THE third edition of the conference on climate change and development in Africa held in Addis Ababa, capital of Ethiopia, from October 21 to 23. It was organised by the African climate policy centre, ACPC, under the auspices of the climate for development in Africa, ClimDev-Africa Programme, with the theme: ‘Africa on the Rise: Can the Opportunities from Climate Change Spring the Continent to Transformative Development?’.
The three-day conference, co-hosted by the African Union, AU, and the World Meteorological Organization, WMO, addressed a variety of issues such as identifying current gaps and future needs in the provision of weather and climate services and the need for strong weather and climate services to reduce vulnerability and promote sustainable development in Africa. It also discussed a range of potential solutions through the implementation of the integrated African strategy on meteorology that can positively impact on the lives and livelihoods of African communities.
The side event at the conference further discussed the need for African political leadership to cooperate, strengthen and mainstream weather and climate services into the decision-making and development planning process in key sectors such as agriculture, water resources and transport. Also discussed was African continent’s weak adaptive capacity increases its exposure to climate change and limits its ability to benefit from advances in climate science. Besides, many national meteorological and hydrological services have limited resources.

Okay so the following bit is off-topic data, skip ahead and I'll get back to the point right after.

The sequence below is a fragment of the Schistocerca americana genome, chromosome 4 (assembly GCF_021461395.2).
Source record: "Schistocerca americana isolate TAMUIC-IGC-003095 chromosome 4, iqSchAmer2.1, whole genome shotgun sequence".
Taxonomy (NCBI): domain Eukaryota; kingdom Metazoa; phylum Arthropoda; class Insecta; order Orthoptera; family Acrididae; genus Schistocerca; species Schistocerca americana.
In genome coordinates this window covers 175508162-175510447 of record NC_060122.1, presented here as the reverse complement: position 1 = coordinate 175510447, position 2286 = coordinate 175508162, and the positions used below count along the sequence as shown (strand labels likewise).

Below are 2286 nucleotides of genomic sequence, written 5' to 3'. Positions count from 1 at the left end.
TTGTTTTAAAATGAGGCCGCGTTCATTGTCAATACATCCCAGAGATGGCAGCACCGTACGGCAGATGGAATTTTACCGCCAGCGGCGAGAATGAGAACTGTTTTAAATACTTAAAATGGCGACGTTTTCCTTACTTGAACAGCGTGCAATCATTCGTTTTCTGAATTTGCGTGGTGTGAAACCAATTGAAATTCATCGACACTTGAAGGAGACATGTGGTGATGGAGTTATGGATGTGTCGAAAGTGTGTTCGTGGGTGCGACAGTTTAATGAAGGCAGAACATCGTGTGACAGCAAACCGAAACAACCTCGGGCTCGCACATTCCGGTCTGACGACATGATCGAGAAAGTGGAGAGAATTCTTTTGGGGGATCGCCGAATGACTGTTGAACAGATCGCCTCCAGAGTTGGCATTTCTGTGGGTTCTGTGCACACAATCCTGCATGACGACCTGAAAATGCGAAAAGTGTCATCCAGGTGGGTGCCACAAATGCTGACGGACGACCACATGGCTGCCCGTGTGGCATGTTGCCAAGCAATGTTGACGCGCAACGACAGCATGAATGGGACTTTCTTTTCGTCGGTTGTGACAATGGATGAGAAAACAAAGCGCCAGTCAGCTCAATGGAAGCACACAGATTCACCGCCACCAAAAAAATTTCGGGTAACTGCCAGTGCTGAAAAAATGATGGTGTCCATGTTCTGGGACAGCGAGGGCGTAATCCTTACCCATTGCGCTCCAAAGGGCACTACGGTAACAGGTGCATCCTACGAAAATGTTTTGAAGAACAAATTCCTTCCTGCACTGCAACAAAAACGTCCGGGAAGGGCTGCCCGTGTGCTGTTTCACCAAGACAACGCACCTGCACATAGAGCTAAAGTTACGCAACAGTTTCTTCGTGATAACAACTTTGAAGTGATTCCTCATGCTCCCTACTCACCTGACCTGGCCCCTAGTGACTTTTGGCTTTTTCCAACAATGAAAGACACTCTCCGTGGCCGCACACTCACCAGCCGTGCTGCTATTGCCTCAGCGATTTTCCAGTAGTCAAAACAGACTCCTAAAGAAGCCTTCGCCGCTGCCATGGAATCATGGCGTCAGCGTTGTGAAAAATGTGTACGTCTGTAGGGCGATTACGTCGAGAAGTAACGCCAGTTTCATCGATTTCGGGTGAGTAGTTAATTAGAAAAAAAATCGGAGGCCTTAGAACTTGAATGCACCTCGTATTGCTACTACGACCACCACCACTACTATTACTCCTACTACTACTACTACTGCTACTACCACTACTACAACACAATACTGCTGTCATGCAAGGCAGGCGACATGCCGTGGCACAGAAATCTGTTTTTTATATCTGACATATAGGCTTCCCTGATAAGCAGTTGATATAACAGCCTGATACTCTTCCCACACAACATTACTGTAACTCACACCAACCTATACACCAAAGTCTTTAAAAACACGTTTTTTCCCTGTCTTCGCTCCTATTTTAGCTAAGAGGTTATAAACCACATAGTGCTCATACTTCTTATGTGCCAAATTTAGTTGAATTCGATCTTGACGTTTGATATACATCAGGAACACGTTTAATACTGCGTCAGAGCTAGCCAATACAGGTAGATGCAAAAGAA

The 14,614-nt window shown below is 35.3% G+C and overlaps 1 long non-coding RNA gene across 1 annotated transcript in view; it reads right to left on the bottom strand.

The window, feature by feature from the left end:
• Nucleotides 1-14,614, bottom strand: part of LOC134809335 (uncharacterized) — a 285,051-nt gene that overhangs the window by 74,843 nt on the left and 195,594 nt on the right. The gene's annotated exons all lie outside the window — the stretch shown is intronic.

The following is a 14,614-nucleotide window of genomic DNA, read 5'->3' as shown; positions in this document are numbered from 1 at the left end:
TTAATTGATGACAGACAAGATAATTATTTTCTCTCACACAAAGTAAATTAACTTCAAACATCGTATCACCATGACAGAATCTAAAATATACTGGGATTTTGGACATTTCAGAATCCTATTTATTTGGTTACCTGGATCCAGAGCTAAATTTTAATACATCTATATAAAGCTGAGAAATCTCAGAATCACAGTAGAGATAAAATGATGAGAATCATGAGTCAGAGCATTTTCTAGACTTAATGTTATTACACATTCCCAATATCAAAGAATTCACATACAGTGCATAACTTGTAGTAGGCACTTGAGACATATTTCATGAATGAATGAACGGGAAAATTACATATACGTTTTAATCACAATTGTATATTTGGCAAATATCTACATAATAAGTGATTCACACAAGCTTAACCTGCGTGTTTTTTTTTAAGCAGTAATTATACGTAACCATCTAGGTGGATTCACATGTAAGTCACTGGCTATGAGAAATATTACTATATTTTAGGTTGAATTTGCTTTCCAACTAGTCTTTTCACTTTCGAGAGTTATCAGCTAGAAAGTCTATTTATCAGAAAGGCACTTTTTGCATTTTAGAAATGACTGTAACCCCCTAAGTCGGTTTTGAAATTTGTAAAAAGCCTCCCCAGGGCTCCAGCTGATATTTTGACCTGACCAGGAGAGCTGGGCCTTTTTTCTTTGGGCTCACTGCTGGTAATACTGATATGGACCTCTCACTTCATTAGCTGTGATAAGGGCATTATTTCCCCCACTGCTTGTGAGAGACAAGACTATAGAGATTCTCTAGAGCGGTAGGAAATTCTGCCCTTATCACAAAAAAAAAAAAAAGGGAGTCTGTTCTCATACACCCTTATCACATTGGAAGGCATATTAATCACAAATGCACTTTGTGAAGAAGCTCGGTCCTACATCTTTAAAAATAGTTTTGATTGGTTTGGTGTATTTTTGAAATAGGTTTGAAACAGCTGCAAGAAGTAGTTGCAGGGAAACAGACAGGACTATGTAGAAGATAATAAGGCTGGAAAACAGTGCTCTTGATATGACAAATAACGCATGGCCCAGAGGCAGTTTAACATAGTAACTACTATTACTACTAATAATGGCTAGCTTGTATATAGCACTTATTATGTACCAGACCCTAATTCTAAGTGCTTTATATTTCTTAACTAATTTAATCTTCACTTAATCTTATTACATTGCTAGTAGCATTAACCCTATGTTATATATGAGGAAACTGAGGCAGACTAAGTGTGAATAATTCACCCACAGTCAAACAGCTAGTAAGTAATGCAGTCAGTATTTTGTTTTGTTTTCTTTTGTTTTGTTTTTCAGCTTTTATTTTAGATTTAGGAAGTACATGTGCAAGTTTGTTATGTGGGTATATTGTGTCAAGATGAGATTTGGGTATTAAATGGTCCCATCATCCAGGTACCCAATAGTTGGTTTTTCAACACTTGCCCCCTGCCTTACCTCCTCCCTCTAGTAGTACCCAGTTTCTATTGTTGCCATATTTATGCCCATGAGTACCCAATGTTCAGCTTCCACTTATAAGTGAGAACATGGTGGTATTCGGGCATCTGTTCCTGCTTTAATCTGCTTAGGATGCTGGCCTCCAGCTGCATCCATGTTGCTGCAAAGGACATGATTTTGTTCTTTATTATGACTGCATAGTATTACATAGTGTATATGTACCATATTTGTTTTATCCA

The African ministerial conference on meteorology, AMCOMET, provides political support to strengthen national meteorological services to enable them to perform their mandate and thus contribute to transformative development in Africa. The integrated African strategy on meteorology developed under AMCOMET and endorsed by the African Union, positions weather and climate services as essential components in poverty alleviation, disaster risk management and sustainable development efforts. The strategy is a key component in the implementation of the global framework for climate service, GFCS, in Africa to increase the provision of user-driven climate services, especially in the priority areas of food security, water management, disaster risk reduction and health.
Compiled by Vincent Nzemeke
— Nov. 4, 2013 @ 01:00 GMT